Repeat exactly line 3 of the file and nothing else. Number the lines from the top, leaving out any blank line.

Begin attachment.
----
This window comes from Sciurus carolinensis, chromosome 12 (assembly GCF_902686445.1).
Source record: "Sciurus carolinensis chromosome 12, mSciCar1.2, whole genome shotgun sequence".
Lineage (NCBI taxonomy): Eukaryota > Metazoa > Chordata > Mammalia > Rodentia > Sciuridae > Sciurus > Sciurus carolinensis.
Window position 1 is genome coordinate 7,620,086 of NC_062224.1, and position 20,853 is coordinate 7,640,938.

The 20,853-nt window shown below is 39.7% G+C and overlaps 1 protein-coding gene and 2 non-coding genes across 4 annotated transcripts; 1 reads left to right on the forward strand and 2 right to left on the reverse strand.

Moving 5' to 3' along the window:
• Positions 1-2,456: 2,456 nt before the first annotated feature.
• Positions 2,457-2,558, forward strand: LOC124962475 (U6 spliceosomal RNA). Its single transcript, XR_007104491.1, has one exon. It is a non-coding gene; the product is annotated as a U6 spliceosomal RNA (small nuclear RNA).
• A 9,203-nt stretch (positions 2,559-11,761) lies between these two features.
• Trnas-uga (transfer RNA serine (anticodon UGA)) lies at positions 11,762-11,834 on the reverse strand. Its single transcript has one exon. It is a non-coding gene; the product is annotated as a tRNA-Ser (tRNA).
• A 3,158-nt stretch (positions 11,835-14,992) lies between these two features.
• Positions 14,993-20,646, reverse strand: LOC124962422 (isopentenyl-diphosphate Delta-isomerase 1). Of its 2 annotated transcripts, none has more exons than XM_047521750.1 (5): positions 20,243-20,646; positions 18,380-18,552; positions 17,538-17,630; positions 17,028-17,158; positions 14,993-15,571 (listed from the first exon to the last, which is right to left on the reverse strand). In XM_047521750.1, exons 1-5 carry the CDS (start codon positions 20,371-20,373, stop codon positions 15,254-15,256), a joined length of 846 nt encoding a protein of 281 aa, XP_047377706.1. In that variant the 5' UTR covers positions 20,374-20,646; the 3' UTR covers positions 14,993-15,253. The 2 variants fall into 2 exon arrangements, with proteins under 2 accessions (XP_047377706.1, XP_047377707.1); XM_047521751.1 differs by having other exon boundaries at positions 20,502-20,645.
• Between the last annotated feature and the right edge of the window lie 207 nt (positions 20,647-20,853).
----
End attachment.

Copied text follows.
Lineage (NCBI taxonomy): Eukaryota > Metazoa > Chordata > Mammalia > Rodentia > Sciuridae > Sciurus > Sciurus carolinensis.